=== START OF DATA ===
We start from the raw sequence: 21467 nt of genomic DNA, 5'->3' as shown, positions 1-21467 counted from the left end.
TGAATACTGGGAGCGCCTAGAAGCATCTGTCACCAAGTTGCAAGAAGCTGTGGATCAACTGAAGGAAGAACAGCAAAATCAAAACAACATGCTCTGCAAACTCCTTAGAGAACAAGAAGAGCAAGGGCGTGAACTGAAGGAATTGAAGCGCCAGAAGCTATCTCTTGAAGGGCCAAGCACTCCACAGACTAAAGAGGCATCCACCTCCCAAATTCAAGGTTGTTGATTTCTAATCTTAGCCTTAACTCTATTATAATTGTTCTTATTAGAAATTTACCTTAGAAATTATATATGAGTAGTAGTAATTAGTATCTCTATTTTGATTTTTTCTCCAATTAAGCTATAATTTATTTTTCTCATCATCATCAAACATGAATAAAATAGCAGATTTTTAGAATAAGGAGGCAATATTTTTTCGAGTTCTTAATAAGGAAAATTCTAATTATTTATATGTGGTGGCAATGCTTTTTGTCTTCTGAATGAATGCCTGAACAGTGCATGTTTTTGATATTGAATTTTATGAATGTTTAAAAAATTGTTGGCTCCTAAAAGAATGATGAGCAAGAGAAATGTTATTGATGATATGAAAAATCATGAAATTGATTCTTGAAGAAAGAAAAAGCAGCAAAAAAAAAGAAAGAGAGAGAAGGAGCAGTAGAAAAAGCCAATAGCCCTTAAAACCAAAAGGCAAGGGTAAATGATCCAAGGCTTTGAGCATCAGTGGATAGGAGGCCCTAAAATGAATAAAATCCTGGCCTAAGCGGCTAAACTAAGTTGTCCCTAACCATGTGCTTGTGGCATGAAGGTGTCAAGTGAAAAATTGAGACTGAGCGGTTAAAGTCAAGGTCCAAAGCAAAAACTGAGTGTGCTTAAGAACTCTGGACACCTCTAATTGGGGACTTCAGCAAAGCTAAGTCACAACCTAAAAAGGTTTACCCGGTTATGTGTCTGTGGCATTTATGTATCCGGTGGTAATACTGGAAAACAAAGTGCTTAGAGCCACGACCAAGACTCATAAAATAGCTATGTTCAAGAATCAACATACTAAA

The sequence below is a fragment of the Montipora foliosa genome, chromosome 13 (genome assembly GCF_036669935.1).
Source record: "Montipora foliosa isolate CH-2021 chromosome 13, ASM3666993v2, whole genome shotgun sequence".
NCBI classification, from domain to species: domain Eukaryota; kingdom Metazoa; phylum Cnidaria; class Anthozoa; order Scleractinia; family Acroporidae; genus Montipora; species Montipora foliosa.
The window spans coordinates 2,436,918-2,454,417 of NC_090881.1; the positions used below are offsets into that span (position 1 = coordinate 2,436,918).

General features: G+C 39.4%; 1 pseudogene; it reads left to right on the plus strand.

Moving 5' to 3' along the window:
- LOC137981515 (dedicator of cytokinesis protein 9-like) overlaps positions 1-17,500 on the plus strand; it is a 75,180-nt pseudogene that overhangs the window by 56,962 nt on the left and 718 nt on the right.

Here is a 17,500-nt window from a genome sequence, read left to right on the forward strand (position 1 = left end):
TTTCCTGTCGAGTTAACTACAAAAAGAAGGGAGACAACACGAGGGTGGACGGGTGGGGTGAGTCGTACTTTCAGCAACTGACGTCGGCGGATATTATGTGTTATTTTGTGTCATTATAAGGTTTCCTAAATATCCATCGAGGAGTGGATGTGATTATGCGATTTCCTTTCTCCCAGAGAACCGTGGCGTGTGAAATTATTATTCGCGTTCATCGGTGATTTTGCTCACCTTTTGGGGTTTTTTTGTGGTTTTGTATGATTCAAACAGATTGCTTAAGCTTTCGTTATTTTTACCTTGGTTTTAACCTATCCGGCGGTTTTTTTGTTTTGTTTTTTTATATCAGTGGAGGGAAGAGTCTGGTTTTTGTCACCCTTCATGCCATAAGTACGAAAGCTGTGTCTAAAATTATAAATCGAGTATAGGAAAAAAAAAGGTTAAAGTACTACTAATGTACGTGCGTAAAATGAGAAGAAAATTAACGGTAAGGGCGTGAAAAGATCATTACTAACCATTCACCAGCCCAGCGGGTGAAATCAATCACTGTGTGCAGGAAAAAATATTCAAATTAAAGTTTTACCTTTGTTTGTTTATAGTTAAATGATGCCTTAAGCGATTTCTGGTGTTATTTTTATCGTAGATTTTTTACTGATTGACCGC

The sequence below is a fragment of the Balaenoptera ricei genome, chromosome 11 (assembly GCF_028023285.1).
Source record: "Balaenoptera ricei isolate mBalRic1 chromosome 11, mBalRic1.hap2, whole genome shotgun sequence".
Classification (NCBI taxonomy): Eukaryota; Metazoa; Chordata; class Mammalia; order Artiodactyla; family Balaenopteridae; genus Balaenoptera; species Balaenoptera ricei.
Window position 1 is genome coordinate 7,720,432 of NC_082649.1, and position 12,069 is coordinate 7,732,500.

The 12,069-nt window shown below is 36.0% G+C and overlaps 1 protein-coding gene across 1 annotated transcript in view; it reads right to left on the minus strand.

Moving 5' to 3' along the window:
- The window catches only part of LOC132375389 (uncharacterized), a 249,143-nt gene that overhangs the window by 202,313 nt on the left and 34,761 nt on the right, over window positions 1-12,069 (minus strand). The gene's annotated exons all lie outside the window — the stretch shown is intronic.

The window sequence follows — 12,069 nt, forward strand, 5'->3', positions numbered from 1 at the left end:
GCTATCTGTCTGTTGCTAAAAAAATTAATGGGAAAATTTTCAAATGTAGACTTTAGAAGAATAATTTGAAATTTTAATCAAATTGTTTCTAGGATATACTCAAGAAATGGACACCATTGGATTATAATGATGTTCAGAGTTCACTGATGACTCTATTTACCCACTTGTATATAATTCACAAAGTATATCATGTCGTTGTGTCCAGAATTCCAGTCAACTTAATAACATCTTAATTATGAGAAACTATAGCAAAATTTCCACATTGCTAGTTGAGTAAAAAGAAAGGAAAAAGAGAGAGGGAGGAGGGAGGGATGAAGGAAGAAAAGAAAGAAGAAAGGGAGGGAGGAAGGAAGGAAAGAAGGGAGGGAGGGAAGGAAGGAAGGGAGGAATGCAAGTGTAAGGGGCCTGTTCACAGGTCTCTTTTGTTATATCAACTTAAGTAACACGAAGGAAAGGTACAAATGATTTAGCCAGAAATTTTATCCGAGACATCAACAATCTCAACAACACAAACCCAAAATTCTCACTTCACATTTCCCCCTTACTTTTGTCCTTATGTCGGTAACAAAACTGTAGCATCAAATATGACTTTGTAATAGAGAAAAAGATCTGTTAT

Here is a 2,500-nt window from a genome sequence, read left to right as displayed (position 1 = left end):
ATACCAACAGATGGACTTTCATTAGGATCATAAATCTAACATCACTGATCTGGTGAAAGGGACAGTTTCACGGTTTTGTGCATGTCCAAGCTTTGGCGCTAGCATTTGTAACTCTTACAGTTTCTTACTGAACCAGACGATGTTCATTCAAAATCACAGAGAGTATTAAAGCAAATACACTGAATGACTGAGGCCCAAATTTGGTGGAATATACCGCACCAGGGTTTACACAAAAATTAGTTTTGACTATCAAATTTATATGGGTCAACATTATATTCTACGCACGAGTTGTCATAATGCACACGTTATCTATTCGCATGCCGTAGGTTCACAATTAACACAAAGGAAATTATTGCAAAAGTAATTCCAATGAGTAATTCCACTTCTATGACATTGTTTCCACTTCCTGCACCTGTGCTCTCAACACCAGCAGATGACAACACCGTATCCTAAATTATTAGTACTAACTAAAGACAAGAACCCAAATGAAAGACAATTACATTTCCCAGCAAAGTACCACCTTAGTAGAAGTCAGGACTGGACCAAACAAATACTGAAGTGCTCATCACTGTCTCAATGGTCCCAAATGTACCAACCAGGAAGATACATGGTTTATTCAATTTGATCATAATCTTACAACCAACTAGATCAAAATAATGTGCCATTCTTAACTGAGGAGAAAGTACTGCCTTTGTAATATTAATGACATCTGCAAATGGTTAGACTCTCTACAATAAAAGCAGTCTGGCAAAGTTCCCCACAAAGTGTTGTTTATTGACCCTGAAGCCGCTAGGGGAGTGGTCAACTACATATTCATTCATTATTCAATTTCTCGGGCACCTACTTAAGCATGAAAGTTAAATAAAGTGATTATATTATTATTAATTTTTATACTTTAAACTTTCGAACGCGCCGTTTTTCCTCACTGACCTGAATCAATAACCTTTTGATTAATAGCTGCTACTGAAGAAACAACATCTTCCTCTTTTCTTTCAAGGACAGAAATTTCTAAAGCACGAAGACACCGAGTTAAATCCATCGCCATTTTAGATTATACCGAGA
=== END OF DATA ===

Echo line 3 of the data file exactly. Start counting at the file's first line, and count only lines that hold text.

The sequence below is a fragment of the Montipora foliosa genome, chromosome 13 (genome assembly GCF_036669935.1).